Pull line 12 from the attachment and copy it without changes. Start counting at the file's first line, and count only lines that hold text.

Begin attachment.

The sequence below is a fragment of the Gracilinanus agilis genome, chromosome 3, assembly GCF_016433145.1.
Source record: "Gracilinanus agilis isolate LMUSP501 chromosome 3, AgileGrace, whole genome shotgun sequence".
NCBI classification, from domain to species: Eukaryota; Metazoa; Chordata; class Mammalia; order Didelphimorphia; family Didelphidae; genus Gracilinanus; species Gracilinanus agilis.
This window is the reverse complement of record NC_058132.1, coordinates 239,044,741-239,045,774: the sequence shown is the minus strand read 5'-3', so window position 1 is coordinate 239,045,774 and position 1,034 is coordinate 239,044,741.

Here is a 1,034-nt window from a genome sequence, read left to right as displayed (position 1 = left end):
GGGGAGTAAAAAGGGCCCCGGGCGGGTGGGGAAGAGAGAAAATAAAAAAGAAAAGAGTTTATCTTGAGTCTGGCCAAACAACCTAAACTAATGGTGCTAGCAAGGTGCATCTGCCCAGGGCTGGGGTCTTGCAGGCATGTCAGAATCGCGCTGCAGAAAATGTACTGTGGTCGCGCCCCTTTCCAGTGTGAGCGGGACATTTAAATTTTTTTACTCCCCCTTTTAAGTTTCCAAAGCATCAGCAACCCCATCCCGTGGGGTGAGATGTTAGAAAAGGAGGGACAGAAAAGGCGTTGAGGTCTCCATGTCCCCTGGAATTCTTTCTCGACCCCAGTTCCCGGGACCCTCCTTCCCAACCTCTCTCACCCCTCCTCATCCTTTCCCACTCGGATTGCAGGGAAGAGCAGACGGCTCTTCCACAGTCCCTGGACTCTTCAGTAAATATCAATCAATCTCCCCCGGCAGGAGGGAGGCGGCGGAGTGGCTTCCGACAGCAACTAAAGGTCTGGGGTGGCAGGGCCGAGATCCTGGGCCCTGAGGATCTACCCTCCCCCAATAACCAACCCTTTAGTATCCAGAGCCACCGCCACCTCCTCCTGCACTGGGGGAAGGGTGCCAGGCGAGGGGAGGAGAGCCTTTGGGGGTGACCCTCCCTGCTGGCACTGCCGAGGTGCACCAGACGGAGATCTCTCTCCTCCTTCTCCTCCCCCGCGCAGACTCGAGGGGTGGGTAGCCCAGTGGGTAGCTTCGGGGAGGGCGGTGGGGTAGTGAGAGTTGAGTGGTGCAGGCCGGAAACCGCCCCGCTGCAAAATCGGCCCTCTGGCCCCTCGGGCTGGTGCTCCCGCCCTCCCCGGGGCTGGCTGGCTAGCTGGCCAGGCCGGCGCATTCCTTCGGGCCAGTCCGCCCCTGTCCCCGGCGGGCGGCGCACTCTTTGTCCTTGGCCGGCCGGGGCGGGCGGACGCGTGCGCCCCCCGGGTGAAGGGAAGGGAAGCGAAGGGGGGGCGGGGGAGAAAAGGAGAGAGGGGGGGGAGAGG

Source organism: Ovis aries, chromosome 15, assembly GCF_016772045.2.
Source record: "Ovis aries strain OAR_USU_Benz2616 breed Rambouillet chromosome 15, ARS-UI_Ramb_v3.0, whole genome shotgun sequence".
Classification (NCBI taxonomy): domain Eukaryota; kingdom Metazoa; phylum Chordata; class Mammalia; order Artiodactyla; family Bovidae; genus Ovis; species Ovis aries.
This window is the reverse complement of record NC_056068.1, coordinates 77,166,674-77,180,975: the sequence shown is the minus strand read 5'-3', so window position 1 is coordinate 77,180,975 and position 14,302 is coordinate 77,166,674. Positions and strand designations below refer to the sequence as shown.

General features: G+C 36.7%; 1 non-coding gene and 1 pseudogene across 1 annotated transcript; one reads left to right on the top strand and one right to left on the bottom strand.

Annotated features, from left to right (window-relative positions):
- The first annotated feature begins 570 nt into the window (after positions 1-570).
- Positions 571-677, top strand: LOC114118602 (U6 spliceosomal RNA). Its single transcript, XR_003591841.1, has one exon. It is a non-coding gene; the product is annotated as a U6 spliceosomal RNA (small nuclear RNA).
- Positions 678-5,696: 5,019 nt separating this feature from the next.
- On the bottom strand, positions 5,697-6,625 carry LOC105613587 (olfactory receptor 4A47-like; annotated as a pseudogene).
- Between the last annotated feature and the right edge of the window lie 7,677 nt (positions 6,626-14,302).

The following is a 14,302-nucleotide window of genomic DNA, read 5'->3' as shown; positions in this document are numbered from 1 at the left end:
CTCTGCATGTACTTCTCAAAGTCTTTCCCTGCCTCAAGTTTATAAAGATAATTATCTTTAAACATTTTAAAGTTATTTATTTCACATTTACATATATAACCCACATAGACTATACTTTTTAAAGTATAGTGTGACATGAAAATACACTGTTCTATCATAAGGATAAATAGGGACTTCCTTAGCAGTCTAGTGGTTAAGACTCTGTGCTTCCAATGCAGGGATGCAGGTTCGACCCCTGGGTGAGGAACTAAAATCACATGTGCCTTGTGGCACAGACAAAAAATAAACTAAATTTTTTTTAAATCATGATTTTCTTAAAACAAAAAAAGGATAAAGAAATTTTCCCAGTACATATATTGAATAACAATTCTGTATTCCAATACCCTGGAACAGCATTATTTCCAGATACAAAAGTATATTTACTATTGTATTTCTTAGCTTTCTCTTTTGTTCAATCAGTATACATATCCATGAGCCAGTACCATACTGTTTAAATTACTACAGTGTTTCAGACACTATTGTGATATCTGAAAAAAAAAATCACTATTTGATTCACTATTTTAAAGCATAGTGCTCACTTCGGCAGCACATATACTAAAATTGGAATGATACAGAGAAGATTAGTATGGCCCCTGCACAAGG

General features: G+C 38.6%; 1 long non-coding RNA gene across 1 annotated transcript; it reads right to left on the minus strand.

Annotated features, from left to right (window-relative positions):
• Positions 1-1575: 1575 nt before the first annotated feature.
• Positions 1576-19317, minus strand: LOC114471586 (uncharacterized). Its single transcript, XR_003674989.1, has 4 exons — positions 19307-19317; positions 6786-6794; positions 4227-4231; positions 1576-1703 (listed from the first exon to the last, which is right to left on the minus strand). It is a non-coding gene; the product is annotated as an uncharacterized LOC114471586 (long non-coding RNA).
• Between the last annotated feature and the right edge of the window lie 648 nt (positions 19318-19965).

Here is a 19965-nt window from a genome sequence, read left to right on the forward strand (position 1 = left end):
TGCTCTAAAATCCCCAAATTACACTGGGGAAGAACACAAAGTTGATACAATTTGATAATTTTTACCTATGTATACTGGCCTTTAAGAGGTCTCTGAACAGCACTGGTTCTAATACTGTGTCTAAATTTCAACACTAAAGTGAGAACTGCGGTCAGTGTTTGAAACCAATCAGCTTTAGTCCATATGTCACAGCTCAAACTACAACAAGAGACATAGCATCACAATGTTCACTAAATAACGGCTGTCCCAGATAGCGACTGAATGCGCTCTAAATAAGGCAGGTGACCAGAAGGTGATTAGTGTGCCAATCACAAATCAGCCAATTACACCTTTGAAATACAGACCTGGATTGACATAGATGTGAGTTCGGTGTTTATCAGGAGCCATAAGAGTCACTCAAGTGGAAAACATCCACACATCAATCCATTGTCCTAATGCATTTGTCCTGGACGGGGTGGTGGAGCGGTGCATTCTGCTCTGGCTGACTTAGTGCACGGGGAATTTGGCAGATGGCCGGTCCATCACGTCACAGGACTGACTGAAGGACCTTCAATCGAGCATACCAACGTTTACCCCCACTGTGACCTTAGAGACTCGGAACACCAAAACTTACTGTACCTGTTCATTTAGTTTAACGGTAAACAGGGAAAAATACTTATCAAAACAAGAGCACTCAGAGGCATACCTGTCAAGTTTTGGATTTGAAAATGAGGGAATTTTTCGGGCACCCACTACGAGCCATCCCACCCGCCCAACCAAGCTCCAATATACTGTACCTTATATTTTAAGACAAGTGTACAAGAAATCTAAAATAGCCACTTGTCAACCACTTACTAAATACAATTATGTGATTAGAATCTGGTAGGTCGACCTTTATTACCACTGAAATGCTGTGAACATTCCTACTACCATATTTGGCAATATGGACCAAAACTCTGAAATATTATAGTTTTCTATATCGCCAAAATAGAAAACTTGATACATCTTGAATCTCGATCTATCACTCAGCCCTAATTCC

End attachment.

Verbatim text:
Annotated features, from left to right (window-relative positions):